3,000-year-old wishing well uncovered in Germany. Take a look at the items left inside
Whether it’s Rome’s iconic Trevi Fountain or a water feature at the nearby mall, wish-filled waterworks are common — but perhaps not a new phenomenon.
Archaeologists in Germering unearthed a 3,000-year-old wooden wishing well, the Bavarian State Office for Monument Protection said in a Dec. 20 news release. Unlike today’s coin-filled fountains, this well was filled with over 100 well-preserved artifacts.
At the bottom of the 16-foot well, archaeologists found a variety of items that appeared intentionally placed.
Considering the depth of the well, the artifacts may have been ritual offerings or religious sacrifices made during a long drought, archaeologist Marcus Guckenbiehl said in the release.
Over 70 finely crafted clay vessels were unearthed from the well, with photos showing the decorated cups, pots and bowls. Experts noted these ceramics were not everyday items.
The excavation also revealed 26 bronze robe pins at the bottom of the well.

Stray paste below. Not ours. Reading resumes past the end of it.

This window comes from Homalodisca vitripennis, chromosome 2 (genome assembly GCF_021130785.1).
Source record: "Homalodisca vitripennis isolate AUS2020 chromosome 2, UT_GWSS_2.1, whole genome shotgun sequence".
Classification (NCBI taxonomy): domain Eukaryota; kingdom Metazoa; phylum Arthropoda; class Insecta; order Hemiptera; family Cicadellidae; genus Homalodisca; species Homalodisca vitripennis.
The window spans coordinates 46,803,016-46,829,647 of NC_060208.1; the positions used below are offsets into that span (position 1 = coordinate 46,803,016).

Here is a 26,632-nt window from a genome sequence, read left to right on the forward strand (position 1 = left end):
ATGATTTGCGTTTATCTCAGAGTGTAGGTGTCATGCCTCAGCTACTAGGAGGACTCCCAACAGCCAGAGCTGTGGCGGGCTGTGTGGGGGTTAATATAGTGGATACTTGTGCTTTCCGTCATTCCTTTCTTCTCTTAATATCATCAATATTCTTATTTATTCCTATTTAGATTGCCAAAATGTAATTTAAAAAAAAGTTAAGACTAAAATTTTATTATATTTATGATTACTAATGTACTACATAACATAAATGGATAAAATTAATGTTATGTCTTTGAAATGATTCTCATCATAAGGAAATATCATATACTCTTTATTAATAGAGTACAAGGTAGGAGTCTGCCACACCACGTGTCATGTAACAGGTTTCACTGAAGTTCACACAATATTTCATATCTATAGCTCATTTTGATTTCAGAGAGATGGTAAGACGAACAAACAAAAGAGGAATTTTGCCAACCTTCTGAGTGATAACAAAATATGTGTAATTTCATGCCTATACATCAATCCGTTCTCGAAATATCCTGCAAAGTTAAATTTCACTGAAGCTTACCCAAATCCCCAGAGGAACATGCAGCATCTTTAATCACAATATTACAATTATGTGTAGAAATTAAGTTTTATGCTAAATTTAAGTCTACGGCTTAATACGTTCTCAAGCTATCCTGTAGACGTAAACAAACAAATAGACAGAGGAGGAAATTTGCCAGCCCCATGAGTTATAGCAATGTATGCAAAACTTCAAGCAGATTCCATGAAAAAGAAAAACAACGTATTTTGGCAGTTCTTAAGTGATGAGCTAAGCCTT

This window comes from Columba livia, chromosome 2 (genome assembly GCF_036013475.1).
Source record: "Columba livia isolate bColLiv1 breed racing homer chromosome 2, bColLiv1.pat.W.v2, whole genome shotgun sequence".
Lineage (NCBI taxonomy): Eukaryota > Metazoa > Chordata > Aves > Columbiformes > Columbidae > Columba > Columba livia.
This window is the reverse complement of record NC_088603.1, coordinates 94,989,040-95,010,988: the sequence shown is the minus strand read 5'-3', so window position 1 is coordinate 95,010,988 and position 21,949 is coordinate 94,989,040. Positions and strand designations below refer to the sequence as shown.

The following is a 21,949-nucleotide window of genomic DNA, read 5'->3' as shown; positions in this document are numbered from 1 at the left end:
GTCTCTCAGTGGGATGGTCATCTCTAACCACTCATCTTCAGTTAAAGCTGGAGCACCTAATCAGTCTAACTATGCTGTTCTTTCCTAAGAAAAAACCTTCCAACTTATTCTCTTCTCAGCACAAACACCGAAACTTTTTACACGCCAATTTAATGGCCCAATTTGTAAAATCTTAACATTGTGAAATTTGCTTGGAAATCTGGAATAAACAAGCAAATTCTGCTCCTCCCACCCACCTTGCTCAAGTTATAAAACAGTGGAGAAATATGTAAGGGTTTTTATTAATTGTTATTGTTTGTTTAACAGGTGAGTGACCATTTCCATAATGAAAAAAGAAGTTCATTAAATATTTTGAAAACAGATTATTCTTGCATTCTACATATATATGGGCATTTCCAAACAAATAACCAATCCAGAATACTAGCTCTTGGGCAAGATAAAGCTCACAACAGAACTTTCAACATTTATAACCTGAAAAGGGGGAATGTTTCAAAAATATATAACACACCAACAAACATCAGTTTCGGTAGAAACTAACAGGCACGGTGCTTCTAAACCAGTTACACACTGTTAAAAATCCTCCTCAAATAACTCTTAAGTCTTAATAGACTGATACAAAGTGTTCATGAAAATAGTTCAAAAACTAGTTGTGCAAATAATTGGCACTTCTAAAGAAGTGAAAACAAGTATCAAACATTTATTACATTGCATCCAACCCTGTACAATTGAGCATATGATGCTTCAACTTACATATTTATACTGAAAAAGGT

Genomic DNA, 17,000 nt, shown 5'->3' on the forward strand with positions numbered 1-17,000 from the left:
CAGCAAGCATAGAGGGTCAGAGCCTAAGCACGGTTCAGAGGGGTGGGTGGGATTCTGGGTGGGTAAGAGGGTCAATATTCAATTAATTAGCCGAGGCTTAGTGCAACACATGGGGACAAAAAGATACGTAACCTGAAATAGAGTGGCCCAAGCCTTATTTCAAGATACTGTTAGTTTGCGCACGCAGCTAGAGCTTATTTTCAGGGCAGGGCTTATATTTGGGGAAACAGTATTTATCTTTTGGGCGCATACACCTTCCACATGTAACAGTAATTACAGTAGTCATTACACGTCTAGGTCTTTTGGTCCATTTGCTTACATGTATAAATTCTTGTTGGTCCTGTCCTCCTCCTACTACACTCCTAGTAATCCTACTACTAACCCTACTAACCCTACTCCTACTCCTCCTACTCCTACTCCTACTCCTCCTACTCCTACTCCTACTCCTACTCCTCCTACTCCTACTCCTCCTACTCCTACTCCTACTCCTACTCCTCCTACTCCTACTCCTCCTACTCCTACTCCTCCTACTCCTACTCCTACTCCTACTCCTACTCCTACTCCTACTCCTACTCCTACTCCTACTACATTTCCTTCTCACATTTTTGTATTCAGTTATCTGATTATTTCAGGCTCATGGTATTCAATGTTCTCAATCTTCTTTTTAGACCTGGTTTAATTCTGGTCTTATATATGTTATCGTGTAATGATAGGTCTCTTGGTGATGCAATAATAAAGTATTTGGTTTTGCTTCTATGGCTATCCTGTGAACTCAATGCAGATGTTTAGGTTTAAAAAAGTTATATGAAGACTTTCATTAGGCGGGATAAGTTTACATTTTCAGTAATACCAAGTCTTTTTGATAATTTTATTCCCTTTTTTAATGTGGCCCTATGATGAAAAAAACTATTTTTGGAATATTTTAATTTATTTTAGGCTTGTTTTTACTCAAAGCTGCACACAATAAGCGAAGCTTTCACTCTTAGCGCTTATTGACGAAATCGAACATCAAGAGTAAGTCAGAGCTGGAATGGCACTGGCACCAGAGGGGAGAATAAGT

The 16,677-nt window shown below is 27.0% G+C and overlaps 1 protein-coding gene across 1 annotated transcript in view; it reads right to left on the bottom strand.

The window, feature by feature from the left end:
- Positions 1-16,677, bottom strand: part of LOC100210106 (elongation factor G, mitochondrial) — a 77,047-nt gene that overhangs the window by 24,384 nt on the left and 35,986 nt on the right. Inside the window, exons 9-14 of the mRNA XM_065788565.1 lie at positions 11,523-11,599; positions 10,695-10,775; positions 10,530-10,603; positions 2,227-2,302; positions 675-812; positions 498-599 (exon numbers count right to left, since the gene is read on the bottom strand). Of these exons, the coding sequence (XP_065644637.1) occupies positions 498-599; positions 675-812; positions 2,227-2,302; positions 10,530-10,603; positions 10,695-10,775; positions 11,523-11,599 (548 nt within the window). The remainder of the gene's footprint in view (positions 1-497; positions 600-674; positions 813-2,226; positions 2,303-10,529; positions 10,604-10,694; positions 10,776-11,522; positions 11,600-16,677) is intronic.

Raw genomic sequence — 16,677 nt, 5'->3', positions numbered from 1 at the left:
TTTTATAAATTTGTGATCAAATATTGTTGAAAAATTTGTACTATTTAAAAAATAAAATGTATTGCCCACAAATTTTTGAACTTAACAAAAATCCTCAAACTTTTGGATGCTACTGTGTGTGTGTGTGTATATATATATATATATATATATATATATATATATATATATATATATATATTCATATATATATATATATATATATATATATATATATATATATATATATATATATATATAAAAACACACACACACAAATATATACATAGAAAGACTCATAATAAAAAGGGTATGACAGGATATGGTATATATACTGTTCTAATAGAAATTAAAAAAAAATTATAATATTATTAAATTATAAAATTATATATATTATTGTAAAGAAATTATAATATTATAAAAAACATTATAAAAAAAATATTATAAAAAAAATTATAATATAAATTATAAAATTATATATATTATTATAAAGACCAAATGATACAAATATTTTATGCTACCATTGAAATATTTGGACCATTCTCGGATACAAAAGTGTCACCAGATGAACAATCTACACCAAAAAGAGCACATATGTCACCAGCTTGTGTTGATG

A bracelet, two metal spirals, and four amber beads were all recovered from the well, too.
Additionally, archaeologists found a mounted animal tooth and a wooden scoop inside the well. The number and quality of items indicated the artifacts did not fall into the well accidentally, experts said.
The wishing well is one of over 70 found at the excavation area – but the only well found with relics inside. The findings are extremely rare, archaeologist Jochen Haberstroh said in the release.
Archaeologists are excavating the site before the construction of a letter distribution center.
The wishing well and its trove of artifacts will be studied further to gain more insight into the daily life of settlers 3,000 years ago.
Germering is about 10 miles west of Munich in the southern region of Bavaria.